Anne Prozan is the Manager for Leadership Growth and Development in the Oakland Unified School District (OUSD). In her role in OUSD, Anne manages the evaluation system, supports professional development for leaders, and supports principal supervisors. Anne and her colleagues decided to use the Comprehensive Assessment of Leadership for Learning (CALL) in order to provide non-evaluative feedback for principals. Since CALL measures school-wide leadership and provides formative feedback to school leaders, the tool was a good fit for OUSD’s principal evaluation system. As explained below, the CALL Team worked with Anne to ensure the tool met the needs of the school leaders and district leaders in OUSD.
While the CALL instrument is certainly comprehensive in nature, there were still some areas the survey did not cover that Anne and her colleagues had prioritized in their evaluation system. Therefore, the CALL Team applied the CALL approach to survey design and inquiry and worked collaboratively with OUSD to develop unique, task-based survey items around “Relational Trust.” Once the OUSD CALL survey was developed, the implementation process began by training principals and principal supervisors, which the CALL Team did in collaboration with Anne and her colleagues. After the survey was administered, principals and their supervisors met to debrief the results and determine action steps that included meeting with school leadership teams and staff. At the district level, Anne and the principal supervisors reviewed overall data to identify trends across networks and the district in order to determine the appropriate support needed for principals.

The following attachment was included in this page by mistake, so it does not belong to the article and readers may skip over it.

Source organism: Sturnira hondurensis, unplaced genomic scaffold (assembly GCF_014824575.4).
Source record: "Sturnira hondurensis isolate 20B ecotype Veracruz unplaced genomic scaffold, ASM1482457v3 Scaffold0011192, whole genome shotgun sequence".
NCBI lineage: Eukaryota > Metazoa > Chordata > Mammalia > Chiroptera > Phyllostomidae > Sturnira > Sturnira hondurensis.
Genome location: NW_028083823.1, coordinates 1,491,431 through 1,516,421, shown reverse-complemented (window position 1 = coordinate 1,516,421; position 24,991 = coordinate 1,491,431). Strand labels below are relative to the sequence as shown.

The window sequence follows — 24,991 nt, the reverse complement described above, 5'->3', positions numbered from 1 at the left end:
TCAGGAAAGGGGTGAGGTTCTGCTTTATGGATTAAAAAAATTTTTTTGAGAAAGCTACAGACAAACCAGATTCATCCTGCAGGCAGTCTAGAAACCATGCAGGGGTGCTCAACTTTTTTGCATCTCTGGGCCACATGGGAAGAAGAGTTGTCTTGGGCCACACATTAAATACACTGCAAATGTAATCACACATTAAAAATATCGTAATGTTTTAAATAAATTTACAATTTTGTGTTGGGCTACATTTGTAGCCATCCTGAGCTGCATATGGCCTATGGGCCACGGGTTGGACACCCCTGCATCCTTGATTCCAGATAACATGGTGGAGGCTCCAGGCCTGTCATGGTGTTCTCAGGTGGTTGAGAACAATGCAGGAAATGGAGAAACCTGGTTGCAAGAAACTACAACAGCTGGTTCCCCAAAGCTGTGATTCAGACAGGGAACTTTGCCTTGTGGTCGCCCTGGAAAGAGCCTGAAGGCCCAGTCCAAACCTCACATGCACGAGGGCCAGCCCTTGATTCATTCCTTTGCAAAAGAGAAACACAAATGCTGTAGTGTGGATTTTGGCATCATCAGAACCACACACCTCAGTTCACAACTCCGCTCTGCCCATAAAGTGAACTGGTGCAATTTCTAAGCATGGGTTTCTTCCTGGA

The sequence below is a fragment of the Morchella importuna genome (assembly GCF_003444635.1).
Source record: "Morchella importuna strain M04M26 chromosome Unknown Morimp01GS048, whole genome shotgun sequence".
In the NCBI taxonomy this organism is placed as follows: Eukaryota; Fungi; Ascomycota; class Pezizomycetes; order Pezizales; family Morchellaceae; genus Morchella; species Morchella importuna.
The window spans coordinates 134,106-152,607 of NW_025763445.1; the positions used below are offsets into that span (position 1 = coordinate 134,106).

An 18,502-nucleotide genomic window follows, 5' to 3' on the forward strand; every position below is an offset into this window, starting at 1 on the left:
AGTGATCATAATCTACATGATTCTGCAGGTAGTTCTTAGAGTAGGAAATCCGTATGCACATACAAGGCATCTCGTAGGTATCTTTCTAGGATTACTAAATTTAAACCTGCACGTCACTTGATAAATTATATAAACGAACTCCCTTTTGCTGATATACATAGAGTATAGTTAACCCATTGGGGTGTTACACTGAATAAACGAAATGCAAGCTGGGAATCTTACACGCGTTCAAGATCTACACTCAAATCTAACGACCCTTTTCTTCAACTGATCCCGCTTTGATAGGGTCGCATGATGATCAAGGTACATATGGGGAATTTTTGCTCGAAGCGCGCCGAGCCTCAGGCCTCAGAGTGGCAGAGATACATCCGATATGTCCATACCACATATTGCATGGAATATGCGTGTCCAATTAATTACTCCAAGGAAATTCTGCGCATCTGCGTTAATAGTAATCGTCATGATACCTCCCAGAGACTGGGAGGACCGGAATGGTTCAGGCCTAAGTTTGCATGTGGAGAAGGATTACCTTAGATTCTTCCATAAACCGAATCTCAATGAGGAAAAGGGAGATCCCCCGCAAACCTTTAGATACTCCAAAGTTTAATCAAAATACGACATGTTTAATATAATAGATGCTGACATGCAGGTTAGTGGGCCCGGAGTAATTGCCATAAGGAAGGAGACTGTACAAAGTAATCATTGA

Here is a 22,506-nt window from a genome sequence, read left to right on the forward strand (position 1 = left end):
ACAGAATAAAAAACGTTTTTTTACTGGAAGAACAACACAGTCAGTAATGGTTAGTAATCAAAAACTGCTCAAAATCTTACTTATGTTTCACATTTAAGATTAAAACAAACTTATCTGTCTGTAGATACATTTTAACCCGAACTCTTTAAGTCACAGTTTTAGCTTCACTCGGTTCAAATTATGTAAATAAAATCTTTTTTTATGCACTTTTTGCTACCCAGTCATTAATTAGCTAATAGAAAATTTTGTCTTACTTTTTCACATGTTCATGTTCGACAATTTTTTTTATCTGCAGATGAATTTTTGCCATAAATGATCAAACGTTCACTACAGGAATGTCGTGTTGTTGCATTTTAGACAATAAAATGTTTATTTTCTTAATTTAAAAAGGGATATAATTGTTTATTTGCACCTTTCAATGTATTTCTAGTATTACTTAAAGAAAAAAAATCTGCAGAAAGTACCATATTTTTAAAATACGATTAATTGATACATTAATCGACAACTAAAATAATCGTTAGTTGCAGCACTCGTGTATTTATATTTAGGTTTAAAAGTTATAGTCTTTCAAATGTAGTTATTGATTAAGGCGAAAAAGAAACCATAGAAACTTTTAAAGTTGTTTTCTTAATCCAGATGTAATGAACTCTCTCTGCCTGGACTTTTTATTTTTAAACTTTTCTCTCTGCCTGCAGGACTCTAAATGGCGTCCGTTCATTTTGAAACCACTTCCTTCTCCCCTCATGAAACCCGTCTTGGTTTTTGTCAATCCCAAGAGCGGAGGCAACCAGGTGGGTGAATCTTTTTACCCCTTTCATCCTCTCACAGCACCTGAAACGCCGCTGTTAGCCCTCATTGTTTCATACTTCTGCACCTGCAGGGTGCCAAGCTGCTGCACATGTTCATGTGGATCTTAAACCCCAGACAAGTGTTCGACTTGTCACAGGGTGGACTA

The CALL System provided non-evaluative feedback for OUSD principals to use in order to create “Focus Goals” and action plans for school improvement. The OUSD approach to evaluation has been to focus on “growth and development rather than punitive and transactional outcomes,” according to Anne. The use of CALL reinforced this goal for evaluation. And, as Anne explains, “Although results were not part of the evaluation, the process required principal supervisors to model how to obtain and use feedback to grow, in the same way we want principals to create leadership goals using an inquiry process for their evaluation.”